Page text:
Date - Record the date on which the incident occurred.

Time - Record as accurately as possible the time at which the incident occurred.

Name and telephone number of person to contact - Enter information about a person who can be contacted, within the management u nit where the injured person is employed, who will be able to provide further information about the incident should this be required.

The injured person (Section C)

Give the name, home address and telephone number of any injured person, together with their sex and age. Indicate, using the boxes provided, if the injured person is a University employee, student, member of the public etc. If the person is employed by a contractor engaged in work for the University please indicate the name of the company employing them.

Detail the nature of the injury and the part of the body affected.

Record the trade, occupation or job title, e.g. technician, cleaner etc. (class/course being followed in the case of students).Indicate what led to the injury or condition

Tick one box which best describes what led to the injury. If this is "Fall from a height" then enter an estimate of the distance through which the person fell. If none of the options describes the circumstances involved, tick the box labelled 'other' and give details of the agent(s) involved.

Circumstances of incident and action taken to prevent recurrence (Section E)

Indicate if the injured person was given first-aid. If so, enter the name of the person who provided first-aid.

Give full details of the events leading up to the accident, what the injured person was doing at the time and any agents involved. Ensure that the information provided is as complete as possible. If necessary continue the account on a separate sheet. In addition give details of any action that has been taken, or is proposed, to prevent a similar occurrence in future (e.g. modification to or repair of equipment or fabric, training etc.)  It is the responsibility of heads of management units to investigate incidents that occur within their units to establish this information.  Information on this is provided below.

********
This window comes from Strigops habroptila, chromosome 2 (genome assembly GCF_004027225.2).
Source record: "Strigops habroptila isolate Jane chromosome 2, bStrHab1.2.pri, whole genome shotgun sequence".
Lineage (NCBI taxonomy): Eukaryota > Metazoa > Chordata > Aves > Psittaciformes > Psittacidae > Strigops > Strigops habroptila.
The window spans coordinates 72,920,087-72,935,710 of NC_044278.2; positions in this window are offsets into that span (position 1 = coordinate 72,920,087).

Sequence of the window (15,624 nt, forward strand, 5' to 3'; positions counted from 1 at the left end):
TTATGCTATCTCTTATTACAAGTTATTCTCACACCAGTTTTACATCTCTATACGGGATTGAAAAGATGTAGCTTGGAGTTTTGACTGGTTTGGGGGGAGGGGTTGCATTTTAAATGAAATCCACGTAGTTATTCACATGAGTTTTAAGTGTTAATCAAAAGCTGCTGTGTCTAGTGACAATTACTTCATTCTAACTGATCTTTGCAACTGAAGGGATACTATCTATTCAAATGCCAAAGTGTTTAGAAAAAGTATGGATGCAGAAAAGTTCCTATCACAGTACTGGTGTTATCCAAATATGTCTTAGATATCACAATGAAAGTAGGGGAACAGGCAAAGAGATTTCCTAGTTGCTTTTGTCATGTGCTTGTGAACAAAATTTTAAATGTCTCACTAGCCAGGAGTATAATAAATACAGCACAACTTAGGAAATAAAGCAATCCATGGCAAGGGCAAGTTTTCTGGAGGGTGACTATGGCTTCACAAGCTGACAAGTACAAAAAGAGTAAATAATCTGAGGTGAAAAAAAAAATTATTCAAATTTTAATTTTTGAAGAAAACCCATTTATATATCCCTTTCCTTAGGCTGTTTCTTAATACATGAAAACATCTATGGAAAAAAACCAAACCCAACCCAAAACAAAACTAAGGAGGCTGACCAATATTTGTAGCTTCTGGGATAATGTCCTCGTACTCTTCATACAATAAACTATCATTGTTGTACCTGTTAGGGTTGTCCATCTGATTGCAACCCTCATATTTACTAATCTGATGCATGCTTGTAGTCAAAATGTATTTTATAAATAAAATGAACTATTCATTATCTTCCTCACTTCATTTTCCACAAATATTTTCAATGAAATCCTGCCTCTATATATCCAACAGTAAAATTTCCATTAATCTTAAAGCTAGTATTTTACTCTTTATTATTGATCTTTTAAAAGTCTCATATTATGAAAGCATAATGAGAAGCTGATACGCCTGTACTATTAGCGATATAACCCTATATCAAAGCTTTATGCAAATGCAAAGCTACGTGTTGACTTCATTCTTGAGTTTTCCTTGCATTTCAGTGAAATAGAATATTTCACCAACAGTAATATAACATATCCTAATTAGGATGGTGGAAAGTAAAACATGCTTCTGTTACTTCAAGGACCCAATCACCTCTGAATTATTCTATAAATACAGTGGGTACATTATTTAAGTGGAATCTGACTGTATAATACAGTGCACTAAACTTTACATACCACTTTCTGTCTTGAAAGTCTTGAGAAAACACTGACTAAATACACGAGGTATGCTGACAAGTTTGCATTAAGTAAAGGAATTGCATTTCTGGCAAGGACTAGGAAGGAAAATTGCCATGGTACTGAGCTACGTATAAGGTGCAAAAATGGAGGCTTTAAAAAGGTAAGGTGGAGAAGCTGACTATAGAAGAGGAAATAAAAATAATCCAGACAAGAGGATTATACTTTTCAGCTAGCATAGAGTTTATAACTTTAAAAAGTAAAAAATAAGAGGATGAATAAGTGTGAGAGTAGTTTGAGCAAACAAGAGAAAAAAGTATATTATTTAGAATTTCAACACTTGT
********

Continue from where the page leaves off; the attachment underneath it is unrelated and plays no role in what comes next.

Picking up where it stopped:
Investigation of Incidents

The Head of each management unit must establish procedures to ensure that all accidents and incidents are investigated by an appropriate person(s) within the unit. The investigation should seek to establish both immediate and underlying causes of the incident and whether there is a need for any change to be made to prevent similar incidents occurring in the future. In simple incidents basic enquiries by the injured person's supervisor may be sufficient. More significant incidents should involve more senior staff, or specialist staff.

The investigation should not delay the dispatch of the report form to SEPS. Additional information can always be provided later as it becomes known. SEPS may also investigate particular incidents.

Appendix - Definition of the terms "Major injury" and "Dangerous Occurrence"

“Major injuries” are:-

  • Any injury, arising from an accident, which results in immediate hospital treatment being given.
  • Any fracture, other than to the fingers, thumb or toes.
  • Any amputation.
  • Loss of sight (whether temporary or permanent)
  • A chemical or hot metal burn to the eye or a penetrating injury to the eye.
  • Any injury resulting from an electric shock or electrical discharge (including any electrical burn caused by arcing) leading to unconsciousness or requiring resuscitation or admittance to hospital for more than 24 hours.
  • Loss of consciousness caused by asphyxia or by exposure to a harmful substance or biological agent
  • Either of the following conditions which result from the absorption of any substance by inhalation, ingestion or through the skin-
  • (a) acute illness requiring medical treatment (b) loss of consciousness
  • Acute illness which requires medical treatment where there is reason to believe that this resulted from exposure to a biological agent or its toxins or infected material.